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Japan's Nikkei marks 3rd year of increase to highest year-end finish since 1989

2021-12-30 17:34

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TOKYO, Dec. 30 (Xinhua) -- Despite Tokyo stocks finishing lower on Thursday amid concerns over the spread of the Omicron variant of COVID-19, Japan's benchmark Nikkei stock index logged the third year of increase to its highest year-end finish since 1989, up 4.9 percent from a year before.

In the final trading session of the year, the 225-issue Nikkei Stock Average finished 115.17 points, or 0.40 percent, lower from Wednesday at 28,791.71.

The broader Topix index of all First Section issues on the Tokyo Stock Exchange closed 6.66 points, or 0.33 percent, lower at 1,992.33. The market capitalization of all companies listed on the section rose to around 728 trillion yen (6.3 trillion U.S. dollars), a record high at the end of the year for the first time in four years.

The Nikkei started 2021 above the 27,000-point mark and continued an uptrend early in the year amid easing monetary policies applied by major central banks to promote economies hit by the COVID-19 pandemic. Also supported by upbeat earnings of domestic firms, the Nikkei topped the 30,000-point mark in February for the first time in more than 30 years.

However, it gradually lost steam on the spread of coronavirus across the country. Market participants preferred not to invest in risker assets after Japan marked record daily infections of more than 20,000 in the summer.

The index went beyond the 30,000 mark the second time within the year in September after Former Prime Minister Yoshihide Suga's announcement of not seeking re-election, which brought hopes for new measures to curb the virus while lifting the economy.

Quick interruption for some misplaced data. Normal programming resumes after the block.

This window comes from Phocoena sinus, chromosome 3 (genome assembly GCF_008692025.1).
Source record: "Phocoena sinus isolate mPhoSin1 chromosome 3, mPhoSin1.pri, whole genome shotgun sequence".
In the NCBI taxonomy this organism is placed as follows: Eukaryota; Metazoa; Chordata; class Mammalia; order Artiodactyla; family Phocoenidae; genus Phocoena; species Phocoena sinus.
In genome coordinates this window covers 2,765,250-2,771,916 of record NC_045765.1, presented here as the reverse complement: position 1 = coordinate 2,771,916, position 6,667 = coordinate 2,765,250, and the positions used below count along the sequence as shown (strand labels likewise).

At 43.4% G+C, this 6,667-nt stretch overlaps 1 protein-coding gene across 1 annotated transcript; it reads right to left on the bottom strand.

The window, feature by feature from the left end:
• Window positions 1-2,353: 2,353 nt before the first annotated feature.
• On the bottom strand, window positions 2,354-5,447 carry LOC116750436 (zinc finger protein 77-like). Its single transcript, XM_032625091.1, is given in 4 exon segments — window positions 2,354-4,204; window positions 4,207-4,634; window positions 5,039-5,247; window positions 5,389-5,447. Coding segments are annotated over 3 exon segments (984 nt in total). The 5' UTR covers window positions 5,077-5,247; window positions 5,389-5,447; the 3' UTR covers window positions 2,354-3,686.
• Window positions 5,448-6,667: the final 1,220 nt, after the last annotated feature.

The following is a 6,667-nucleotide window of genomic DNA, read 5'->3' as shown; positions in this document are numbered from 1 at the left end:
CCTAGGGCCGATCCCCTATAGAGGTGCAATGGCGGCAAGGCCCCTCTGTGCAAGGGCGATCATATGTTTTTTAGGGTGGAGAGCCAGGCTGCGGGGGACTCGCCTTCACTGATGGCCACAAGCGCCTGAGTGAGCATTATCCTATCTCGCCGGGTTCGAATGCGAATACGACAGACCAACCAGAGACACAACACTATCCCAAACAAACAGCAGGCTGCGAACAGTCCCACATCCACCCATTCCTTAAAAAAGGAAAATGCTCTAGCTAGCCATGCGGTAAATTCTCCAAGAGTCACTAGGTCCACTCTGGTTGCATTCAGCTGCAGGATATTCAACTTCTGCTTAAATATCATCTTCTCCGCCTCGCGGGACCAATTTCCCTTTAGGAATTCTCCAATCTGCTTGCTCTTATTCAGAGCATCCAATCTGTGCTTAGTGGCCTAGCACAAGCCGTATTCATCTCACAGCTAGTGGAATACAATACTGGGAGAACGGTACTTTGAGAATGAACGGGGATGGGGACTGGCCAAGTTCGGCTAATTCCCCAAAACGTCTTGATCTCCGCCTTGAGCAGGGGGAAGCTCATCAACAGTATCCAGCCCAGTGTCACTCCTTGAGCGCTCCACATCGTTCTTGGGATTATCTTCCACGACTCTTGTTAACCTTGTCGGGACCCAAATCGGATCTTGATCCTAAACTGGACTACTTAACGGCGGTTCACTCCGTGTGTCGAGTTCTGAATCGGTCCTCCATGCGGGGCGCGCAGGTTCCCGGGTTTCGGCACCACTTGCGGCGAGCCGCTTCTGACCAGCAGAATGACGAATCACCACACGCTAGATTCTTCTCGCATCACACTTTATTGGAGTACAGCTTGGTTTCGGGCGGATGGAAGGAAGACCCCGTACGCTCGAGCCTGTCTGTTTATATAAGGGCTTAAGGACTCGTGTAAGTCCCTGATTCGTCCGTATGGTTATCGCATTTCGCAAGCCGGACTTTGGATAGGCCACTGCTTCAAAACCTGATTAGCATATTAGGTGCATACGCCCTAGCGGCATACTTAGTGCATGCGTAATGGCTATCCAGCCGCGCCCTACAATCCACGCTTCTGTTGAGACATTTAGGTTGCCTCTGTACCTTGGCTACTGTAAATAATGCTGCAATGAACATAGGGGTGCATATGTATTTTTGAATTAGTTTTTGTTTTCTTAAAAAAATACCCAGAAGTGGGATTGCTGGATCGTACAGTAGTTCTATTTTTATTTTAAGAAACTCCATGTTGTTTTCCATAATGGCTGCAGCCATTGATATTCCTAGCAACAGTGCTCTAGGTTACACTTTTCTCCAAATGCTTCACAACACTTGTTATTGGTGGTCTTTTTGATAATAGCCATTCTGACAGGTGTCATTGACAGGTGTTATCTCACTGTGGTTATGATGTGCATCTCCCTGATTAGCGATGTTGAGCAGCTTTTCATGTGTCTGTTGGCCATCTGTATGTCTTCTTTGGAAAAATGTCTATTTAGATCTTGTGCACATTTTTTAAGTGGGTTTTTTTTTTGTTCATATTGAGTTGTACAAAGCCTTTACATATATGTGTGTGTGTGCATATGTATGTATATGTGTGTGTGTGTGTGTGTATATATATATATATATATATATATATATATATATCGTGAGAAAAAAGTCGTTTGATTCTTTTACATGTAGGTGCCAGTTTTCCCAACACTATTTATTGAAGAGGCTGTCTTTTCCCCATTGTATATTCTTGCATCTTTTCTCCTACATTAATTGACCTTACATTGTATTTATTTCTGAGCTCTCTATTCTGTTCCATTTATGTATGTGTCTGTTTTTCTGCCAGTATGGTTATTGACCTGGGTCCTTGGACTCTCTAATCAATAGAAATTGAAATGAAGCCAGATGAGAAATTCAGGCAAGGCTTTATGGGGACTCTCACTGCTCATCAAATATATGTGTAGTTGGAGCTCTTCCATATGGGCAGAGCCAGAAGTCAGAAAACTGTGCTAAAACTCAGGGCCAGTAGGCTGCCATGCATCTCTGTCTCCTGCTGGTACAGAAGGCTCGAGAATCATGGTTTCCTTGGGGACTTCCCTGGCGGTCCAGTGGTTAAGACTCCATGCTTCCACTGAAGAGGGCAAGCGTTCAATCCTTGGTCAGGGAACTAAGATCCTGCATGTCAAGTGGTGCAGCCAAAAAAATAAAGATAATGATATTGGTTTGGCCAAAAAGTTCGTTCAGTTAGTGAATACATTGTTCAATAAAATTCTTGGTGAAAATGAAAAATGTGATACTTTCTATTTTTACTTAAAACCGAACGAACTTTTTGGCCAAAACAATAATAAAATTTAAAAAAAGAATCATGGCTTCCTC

The stock market also came under pressure in the final months of the year due to the spread of the Omicron variant of the virus. Global semiconductor shortages and surging oil prices also dragged down investor sentiment, brokers said.

"The coronavirus pandemic really threw the market around, but overall it wasn't a bad year," said Chihiro Ota, assistant general manager of investment research at SMBC Nikko Securities Inc. "The market moved at a very high level. Manufacturers, including chipmakers, were really growing."

Although the Nikkei advanced three years in a row, the increase was smaller than the last two years and lagged behind the growth in the U.S. and European markets.

Norihiro Fujito, the senior investment strategist at Mitsubishi UFJ Morgan Stanley Securities Co., attributed Nikkei's smaller growth to sluggish personal consumption as wage growth in Japan remains stagnant compared with other countries.

Many market analysts express confidence for 2022, forecasting the benchmark 225-issue Nikkei Stock Average to rise to as high as 34,000, a level not seen since March 1990. The downside is expected to hold firm at the 26,000 line.

Masahiro Ichikawa, the chief market strategist at Sumitomo Mitsui DS Asset Management Co., projected the Nikkei to regain the 30,000 mark during the first quarter, saying, "Since people have become more used to the coronavirus pandemic, I don't expect it to interfere with the market as much."

Due to concerns that the COVID-19 infections in Japan may increase during the New Year holidays, Tokyo stocks opened low from the outset and moved in negative territory throughout the day.

By the close of play, land transportation, air transportation, and farm and fishery companies were major decliners. Losing issues outnumbered gaining ones 1,333 to 735 on the First Section, while 115 finished unchanged.

Trading volume on the main section decreased to 729.84 million shares from Wednesday's 852.58 million shares.

Japanese financial markets will be closed from Friday through Monday for the New Year holidays.
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